Session 13, Paper 3, CIBSE Technical Symposium, Liverpool John Moores University, Liverpool
11-12 April 2013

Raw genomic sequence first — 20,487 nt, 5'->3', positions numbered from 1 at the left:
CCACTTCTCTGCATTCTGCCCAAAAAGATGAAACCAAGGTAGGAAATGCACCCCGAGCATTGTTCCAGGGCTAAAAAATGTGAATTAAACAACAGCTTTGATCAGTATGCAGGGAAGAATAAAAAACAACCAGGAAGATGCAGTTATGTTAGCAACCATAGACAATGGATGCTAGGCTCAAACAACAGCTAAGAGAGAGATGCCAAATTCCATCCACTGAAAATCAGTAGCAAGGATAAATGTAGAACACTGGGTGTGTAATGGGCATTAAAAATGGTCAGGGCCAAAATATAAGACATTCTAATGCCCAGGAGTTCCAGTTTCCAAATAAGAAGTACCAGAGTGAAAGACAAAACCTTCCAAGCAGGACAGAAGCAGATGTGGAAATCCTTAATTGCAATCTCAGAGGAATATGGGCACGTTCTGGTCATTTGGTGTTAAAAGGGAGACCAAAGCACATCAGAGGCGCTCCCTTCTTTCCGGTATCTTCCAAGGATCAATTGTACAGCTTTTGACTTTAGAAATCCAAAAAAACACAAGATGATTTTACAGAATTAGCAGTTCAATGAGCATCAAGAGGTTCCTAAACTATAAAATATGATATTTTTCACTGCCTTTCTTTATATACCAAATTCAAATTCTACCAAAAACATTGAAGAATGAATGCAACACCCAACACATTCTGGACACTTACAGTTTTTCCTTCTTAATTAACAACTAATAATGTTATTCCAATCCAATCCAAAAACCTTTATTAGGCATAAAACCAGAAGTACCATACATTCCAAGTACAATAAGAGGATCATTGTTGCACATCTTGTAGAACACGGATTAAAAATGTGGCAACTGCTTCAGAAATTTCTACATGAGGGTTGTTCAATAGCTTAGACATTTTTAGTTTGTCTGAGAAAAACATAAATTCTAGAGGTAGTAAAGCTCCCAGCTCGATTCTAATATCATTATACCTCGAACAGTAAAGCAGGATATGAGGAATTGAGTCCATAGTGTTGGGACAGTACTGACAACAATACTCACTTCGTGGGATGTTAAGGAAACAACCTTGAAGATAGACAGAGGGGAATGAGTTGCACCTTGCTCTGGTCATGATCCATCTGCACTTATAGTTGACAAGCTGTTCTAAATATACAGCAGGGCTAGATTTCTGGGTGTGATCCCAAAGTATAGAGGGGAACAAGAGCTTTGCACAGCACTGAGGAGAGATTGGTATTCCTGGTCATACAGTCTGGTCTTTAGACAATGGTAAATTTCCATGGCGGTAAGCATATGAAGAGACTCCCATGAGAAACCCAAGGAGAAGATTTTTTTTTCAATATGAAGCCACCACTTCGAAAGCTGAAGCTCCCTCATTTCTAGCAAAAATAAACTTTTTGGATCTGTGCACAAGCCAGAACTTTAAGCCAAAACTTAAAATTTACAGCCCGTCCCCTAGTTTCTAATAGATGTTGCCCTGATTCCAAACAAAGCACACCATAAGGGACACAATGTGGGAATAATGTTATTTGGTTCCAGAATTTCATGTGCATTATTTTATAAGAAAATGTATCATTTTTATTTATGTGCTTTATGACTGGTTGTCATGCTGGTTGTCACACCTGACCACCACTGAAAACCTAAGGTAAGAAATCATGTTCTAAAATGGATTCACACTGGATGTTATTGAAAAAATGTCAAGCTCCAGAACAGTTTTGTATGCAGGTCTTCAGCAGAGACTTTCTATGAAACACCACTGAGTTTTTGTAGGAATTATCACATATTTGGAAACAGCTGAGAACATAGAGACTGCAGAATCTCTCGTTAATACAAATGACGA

The data centre industry has been improving its energy efficiency in recent years. Operators compete to differentiate their performance, often using the PUE metric to demonstrate their ‘green’ credentials. Data centres differ from other building types in that they are not usually fully loaded immediately after completion and handover. The IT load grows over time and may take several years to reach design load (if ever), with the facility operating for considerable periods at part load. It is therefore important for designers to consider how their infrastructure scales with load. Any design will have elements of fixed and variable overheads for power and cooling systems; the best scalability is achieved when the fixed losses are minimised. These fixed losses result in a worse PUE at part loads (it tends to improve as load increases), although part load in itself need not be a reason for poor performance. By analysing the energy breakdown of a facility at its present load condition, it is possible to benchmark performance, independently of PUE and identify facilities with high potential for efficiency improvements. This allows facilities with different designs, ages and actual performance to be compared, for example, within an operator’s portfolio, although their starting points and energy improvement solutions may be different. Using these techniques, operators can focus their energy optimisation activities.